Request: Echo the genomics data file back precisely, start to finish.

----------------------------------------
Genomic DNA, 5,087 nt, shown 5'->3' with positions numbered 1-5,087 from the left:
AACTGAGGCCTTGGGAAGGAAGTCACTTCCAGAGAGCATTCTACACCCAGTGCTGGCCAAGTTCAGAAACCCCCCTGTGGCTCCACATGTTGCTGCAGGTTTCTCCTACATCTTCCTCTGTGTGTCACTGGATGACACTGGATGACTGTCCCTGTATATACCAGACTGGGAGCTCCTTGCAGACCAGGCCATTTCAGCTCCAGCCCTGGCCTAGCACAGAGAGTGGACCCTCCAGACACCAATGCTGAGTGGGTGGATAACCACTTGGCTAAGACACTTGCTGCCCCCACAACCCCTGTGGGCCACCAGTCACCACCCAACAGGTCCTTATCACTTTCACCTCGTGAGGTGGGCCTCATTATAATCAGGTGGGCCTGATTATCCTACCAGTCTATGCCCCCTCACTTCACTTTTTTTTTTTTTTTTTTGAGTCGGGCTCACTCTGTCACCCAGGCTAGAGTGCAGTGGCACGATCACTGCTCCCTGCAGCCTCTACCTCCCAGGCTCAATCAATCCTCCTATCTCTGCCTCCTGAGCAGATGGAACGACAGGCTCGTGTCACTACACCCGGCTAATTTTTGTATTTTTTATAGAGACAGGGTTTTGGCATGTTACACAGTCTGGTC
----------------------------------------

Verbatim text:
Genomic DNA, 5,087 nt, shown 5'->3' with positions numbered 1-5,087 from the left:
AACTGAGGCCTTGGGAAGGAAGTCACTTCCAGAGAGCATTCTACACCCAGTGCTGGCCAAGTTCAGAAACCCCCCTGTGGCTCCACATGTTGCTGCAGGTTTCTCCTACATCTTCCTCTGTGTGTCACTGGATGACACTGGATGACTGTCCCTGTATATACCAGACTGGGAGCTCCTTGCAGACCAGGCCATTTCAGCTCCAGCCCTGGCCTAGCACAGAGAGTGGACCCTCCAGACACCAATGCTGAGTGGGTGGATAACCACTTGGCTAAGACACTTGCTGCCCCCACAACCCCTGTGGGCCACCAGTCACCACCCAACAGGTCCTTATCACTTTCACCTCGTGAGGTGGGCCTCATTATAATCAGGTGGGCCTGATTATCCTACCAGTCTATGCCCCCTCACTTCACTTTTTTTTTTTTTTTTTTGAGTCGGGCTCACTCTGTCACCCAGGCTAGAGTGCAGTGGCACGATCACTGCTCCCTGCAGCCTCTACCTCCCAGGCTCAATCAATCCTCCTATCTCTGCCTCCTGAGCAGATGGAACGACAGGCTCGTGTCACTACACCCGGCTAATTTTTGTATTTTTTATAGAGACAGGGTTTTGGCATGTTACACAGTCTGGTC